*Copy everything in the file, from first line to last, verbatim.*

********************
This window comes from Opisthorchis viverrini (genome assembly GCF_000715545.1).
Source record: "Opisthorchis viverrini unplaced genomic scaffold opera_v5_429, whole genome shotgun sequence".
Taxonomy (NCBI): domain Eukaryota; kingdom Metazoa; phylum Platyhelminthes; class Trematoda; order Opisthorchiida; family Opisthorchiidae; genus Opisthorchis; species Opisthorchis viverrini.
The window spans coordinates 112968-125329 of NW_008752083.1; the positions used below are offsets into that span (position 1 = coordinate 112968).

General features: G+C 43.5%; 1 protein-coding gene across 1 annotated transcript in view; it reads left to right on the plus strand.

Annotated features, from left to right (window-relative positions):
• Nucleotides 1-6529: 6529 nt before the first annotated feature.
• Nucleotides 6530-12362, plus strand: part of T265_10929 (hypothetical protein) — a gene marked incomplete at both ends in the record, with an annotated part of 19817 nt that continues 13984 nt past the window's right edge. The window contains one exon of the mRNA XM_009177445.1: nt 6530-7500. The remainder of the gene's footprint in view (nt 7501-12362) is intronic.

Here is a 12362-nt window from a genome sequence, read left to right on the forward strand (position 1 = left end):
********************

This window comes from Opisthorchis viverrini (genome assembly GCF_000715545.1).
Source record: "Opisthorchis viverrini unplaced genomic scaffold opera_v5_429, whole genome shotgun sequence".
Taxonomy (NCBI): domain Eukaryota; kingdom Metazoa; phylum Platyhelminthes; class Trematoda; order Opisthorchiida; family Opisthorchiidae; genus Opisthorchis; species Opisthorchis viverrini.
The window spans coordinates 112968-125329 of NW_008752083.1; the positions used below are offsets into that span (position 1 = coordinate 112968).

General features: G+C 43.5%; 1 protein-coding gene across 1 annotated transcript in view; it reads left to right on the plus strand.

Annotated features, from left to right (window-relative positions):
• Nucleotides 1-6529: 6529 nt before the first annotated feature.
• Nucleotides 6530-12362, plus strand: part of T265_10929 (hypothetical protein) — a gene marked incomplete at both ends in the record, with an annotated part of 19817 nt that continues 13984 nt past the window's right edge. The window contains one exon of the mRNA XM_009177445.1: nt 6530-7500. The remainder of the gene's footprint in view (nt 7501-12362) is intronic.

Here is a 12362-nt window from a genome sequence, read left to right on the forward strand (position 1 = left end):